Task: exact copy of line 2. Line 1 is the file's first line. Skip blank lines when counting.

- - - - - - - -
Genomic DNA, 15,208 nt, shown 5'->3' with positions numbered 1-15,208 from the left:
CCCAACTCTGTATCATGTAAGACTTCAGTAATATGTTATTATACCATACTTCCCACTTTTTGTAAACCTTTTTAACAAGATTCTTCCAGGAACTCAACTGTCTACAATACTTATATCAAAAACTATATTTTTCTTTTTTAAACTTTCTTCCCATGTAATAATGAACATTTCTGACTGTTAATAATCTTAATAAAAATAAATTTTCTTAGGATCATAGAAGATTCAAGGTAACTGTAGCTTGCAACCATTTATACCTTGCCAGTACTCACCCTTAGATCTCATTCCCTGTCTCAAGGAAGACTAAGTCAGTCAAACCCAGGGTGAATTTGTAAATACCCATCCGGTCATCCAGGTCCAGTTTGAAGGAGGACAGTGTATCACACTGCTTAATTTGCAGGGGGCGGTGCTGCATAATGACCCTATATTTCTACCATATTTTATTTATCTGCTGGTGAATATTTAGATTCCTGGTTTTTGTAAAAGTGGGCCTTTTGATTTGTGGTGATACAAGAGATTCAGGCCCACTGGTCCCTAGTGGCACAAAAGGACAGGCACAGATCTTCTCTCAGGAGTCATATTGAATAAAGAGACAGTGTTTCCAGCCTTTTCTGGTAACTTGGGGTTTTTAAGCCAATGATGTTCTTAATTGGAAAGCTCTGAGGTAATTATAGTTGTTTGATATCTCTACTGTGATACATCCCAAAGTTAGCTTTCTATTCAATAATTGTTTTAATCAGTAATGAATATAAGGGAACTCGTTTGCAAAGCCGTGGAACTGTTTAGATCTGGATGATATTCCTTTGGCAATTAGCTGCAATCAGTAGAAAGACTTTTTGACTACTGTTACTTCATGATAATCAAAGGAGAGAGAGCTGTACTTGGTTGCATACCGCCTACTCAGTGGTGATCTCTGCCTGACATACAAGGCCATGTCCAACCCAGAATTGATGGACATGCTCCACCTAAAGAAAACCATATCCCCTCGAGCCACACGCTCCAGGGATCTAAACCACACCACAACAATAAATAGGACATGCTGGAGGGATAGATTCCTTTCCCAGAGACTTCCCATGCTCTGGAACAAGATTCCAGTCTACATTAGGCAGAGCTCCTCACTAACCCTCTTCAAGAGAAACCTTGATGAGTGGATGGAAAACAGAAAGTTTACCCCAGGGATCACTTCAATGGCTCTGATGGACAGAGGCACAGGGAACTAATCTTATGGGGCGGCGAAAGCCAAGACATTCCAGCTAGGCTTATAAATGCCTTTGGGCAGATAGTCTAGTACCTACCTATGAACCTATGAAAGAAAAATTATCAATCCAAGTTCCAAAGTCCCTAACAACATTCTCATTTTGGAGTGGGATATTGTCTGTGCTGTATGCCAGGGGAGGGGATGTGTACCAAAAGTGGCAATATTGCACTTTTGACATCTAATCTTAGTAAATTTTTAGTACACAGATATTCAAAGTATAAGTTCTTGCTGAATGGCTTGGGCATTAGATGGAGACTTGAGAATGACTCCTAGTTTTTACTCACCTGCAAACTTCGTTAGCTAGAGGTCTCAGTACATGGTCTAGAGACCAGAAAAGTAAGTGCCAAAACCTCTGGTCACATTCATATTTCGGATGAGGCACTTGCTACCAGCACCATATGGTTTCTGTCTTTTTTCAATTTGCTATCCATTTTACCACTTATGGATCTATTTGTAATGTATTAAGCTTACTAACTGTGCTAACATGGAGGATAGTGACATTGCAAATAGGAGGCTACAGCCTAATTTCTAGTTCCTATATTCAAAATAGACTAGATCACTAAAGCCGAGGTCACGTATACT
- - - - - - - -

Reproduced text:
CCCAACTCTGTATCATGTAAGACTTCAGTAATATGTTATTATACCATACTTCCCACTTTTTGTAAACCTTTTTAACAAGATTCTTCCAGGAACTCAACTGTCTACAATACTTATATCAAAAACTATATTTTTCTTTTTTAAACTTTCTTCCCATGTAATAATGAACATTTCTGACTGTTAATAATCTTAATAAAAATAAATTTTCTTAGGATCATAGAAGATTCAAGGTAACTGTAGCTTGCAACCATTTATACCTTGCCAGTACTCACCCTTAGATCTCATTCCCTGTCTCAAGGAAGACTAAGTCAGTCAAACCCAGGGTGAATTTGTAAATACCCATCCGGTCATCCAGGTCCAGTTTGAAGGAGGACAGTGTATCACACTGCTTAATTTGCAGGGGGCGGTGCTGCATAATGACCCTATATTTCTACCATATTTTATTTATCTGCTGGTGAATATTTAGATTCCTGGTTTTTGTAAAAGTGGGCCTTTTGATTTGTGGTGATACAAGAGATTCAGGCCCACTGGTCCCTAGTGGCACAAAAGGACAGGCACAGATCTTCTCTCAGGAGTCATATTGAATAAAGAGACAGTGTTTCCAGCCTTTTCTGGTAACTTGGGGTTTTTAAGCCAATGATGTTCTTAATTGGAAAGCTCTGAGGTAATTATAGTTGTTTGATATCTCTACTGTGATACATCCCAAAGTTAGCTTTCTATTCAATAATTGTTTTAATCAGTAATGAATATAAGGGAACTCGTTTGCAAAGCCGTGGAACTGTTTAGATCTGGATGATATTCCTTTGGCAATTAGCTGCAATCAGTAGAAAGACTTTTTGACTACTGTTACTTCATGATAATCAAAGGAGAGAGAGCTGTACTTGGTTGCATACCGCCTACTCAGTGGTGATCTCTGCCTGACATACAAGGCCATGTCCAACCCAGAATTGATGGACATGCTCCACCTAAAGAAAACCATATCCCCTCGAGCCACACGCTCCAGGGATCTAAACCACACCACAACAATAAATAGGACATGCTGGAGGGATAGATTCCTTTCCCAGAGACTTCCCATGCTCTGGAACAAGATTCCAGTCTACATTAGGCAGAGCTCCTCACTAACCCTCTTCAAGAGAAACCTTGATGAGTGGATGGAAAACAGAAAGTTTACCCCAGGGATCACTTCAATGGCTCTGATGGACAGAGGCACAGGGAACTAATCTTATGGGGCGGCGAAAGCCAAGACATTCCAGCTAGGCTTATAAATGCCTTTGGGCAGATAGTCTAGTACCTACCTATGAACCTATGAAAGAAAAATTATCAATCCAAGTTCCAAAGTCCCTAACAACATTCTCATTTTGGAGTGGGATATTGTCTGTGCTGTATGCCAGGGGAGGGGATGTGTACCAAAAGTGGCAATATTGCACTTTTGACATCTAATCTTAGTAAATTTTTAGTACACAGATATTCAAAGTATAAGTTCTTGCTGAATGGCTTGGGCATTAGATGGAGACTTGAGAATGACTCCTAGTTTTTACTCACCTGCAAACTTCGTTAGCTAGAGGTCTCAGTACATGGTCTAGAGACCAGAAAAGTAAGTGCCAAAACCTCTGGTCACATTCATATTTCGGATGAGGCACTTGCTACCAGCACCATATGGTTTCTGTCTTTTTTCAATTTGCTATCCATTTTACCACTTATGGATCTATTTGTAATGTATTAAGCTTACTAACTGTGCTAACATGGAGGATAGTGACATTGCAAATAGGAGGCTACAGCCTAATTTCTAGTTCCTATATTCAAAATAGACTAGATCACTAAAGCCGAGGTCACGTATACT